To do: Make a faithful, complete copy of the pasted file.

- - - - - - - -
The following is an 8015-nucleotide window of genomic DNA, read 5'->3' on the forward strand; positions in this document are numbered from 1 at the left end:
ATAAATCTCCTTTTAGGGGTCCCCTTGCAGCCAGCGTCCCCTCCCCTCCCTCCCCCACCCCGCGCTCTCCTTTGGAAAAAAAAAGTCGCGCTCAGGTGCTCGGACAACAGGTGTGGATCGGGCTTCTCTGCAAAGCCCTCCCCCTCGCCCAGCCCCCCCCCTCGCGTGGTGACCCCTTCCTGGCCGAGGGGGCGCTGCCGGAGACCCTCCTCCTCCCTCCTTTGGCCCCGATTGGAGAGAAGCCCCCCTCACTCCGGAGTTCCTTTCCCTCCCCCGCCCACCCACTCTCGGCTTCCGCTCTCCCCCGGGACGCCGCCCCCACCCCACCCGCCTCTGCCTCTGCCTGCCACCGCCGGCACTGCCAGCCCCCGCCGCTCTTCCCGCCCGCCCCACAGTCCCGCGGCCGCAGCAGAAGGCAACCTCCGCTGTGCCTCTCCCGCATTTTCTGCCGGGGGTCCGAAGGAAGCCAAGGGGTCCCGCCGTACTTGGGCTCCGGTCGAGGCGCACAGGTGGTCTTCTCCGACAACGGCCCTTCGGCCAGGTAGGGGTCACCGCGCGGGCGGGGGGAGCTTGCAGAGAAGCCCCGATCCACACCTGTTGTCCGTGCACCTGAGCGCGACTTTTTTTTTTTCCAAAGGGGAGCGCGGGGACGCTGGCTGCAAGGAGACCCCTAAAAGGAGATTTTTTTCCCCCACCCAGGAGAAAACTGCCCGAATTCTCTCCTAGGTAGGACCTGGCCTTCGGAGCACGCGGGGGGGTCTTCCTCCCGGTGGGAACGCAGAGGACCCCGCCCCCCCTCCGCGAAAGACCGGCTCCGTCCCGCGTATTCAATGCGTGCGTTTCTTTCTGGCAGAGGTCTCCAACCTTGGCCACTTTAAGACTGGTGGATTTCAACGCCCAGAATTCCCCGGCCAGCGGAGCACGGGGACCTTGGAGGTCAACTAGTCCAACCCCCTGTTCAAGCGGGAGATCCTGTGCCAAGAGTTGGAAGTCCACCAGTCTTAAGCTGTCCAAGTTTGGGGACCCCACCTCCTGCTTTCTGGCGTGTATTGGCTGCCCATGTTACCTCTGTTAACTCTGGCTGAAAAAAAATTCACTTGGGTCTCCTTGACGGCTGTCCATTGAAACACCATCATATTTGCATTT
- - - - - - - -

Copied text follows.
The following is an 8015-nucleotide window of genomic DNA, read 5'->3' on the forward strand; positions in this document are numbered from 1 at the left end:
ATAAATCTCCTTTTAGGGGTCCCCTTGCAGCCAGCGTCCCCTCCCCTCCCTCCCCCACCCCGCGCTCTCCTTTGGAAAAAAAAAGTCGCGCTCAGGTGCTCGGACAACAGGTGTGGATCGGGCTTCTCTGCAAAGCCCTCCCCCTCGCCCAGCCCCCCCCCTCGCGTGGTGACCCCTTCCTGGCCGAGGGGGCGCTGCCGGAGACCCTCCTCCTCCCTCCTTTGGCCCCGATTGGAGAGAAGCCCCCCTCACTCCGGAGTTCCTTTCCCTCCCCCGCCCACCCACTCTCGGCTTCCGCTCTCCCCCGGGACGCCGCCCCCACCCCACCCGCCTCTGCCTCTGCCTGCCACCGCCGGCACTGCCAGCCCCCGCCGCTCTTCCCGCCCGCCCCACAGTCCCGCGGCCGCAGCAGAAGGCAACCTCCGCTGTGCCTCTCCCGCATTTTCTGCCGGGGGTCCGAAGGAAGCCAAGGGGTCCCGCCGTACTTGGGCTCCGGTCGAGGCGCACAGGTGGTCTTCTCCGACAACGGCCCTTCGGCCAGGTAGGGGTCACCGCGCGGGCGGGGGGAGCTTGCAGAGAAGCCCCGATCCACACCTGTTGTCCGTGCACCTGAGCGCGACTTTTTTTTTTTCCAAAGGGGAGCGCGGGGACGCTGGCTGCAAGGAGACCCCTAAAAGGAGATTTTTTTCCCCCACCCAGGAGAAAACTGCCCGAATTCTCTCCTAGGTAGGACCTGGCCTTCGGAGCACGCGGGGGGGTCTTCCTCCCGGTGGGAACGCAGAGGACCCCGCCCCCCCTCCGCGAAAGACCGGCTCCGTCCCGCGTATTCAATGCGTGCGTTTCTTTCTGGCAGAGGTCTCCAACCTTGGCCACTTTAAGACTGGTGGATTTCAACGCCCAGAATTCCCCGGCCAGCGGAGCACGGGGACCTTGGAGGTCAACTAGTCCAACCCCCTGTTCAAGCGGGAGATCCTGTGCCAAGAGTTGGAAGTCCACCAGTCTTAAGCTGTCCAAGTTTGGGGACCCCACCTCCTGCTTTCTGGCGTGTATTGGCTGCCCATGTTACCTCTGTTAACTCTGGCTGAAAAAAAATTCACTTGGGTCTCCTTGACGGCTGTCCATTGAAACACCATCATATTTGCATTT